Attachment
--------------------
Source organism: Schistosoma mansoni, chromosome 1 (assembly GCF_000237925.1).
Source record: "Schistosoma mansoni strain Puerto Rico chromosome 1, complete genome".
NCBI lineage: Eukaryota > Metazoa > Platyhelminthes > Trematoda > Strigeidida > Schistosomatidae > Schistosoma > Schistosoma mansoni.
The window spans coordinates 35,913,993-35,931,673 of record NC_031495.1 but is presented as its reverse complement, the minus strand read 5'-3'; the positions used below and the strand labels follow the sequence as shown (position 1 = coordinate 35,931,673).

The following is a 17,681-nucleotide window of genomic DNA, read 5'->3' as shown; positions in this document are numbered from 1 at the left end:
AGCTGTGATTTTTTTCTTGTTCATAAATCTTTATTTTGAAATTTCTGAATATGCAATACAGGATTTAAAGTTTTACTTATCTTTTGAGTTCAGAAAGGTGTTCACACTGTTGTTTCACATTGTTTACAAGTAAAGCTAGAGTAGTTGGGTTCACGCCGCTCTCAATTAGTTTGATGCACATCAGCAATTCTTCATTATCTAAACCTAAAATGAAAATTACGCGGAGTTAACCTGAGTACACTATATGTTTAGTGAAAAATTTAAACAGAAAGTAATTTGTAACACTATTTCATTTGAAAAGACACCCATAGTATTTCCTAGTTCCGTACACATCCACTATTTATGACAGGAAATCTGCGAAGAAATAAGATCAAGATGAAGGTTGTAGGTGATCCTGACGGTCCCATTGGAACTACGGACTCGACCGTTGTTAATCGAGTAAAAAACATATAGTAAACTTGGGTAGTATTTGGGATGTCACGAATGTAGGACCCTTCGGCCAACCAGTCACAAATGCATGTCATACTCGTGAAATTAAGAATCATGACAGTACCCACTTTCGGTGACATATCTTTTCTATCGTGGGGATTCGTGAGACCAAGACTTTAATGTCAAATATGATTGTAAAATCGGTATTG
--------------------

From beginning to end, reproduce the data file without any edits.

Source organism: Schistosoma mansoni, chromosome 1 (assembly GCF_000237925.1).
Source record: "Schistosoma mansoni strain Puerto Rico chromosome 1, complete genome".
NCBI lineage: Eukaryota > Metazoa > Platyhelminthes > Trematoda > Strigeidida > Schistosomatidae > Schistosoma > Schistosoma mansoni.
The window spans coordinates 35,913,993-35,931,673 of record NC_031495.1 but is presented as its reverse complement, the minus strand read 5'-3'; the positions used below and the strand labels follow the sequence as shown (position 1 = coordinate 35,931,673).

The following is a 17,681-nucleotide window of genomic DNA, read 5'->3' as shown; positions in this document are numbered from 1 at the left end:
AGCTGTGATTTTTTTCTTGTTCATAAATCTTTATTTTGAAATTTCTGAATATGCAATACAGGATTTAAAGTTTTACTTATCTTTTGAGTTCAGAAAGGTGTTCACACTGTTGTTTCACATTGTTTACAAGTAAAGCTAGAGTAGTTGGGTTCACGCCGCTCTCAATTAGTTTGATGCACATCAGCAATTCTTCATTATCTAAACCTAAAATGAAAATTACGCGGAGTTAACCTGAGTACACTATATGTTTAGTGAAAAATTTAAACAGAAAGTAATTTGTAACACTATTTCATTTGAAAAGACACCCATAGTATTTCCTAGTTCCGTACACATCCACTATTTATGACAGGAAATCTGCGAAGAAATAAGATCAAGATGAAGGTTGTAGGTGATCCTGACGGTCCCATTGGAACTACGGACTCGACCGTTGTTAATCGAGTAAAAAACATATAGTAAACTTGGGTAGTATTTGGGATGTCACGAATGTAGGACCCTTCGGCCAACCAGTCACAAATGCATGTCATACTCGTGAAATTAAGAATCATGACAGTACCCACTTTCGGTGACATATCTTTTCTATCGTGGGGATTCGTGAGACCAAGACTTTAATGTCAAATATGATTGTAAAATCGGTATTG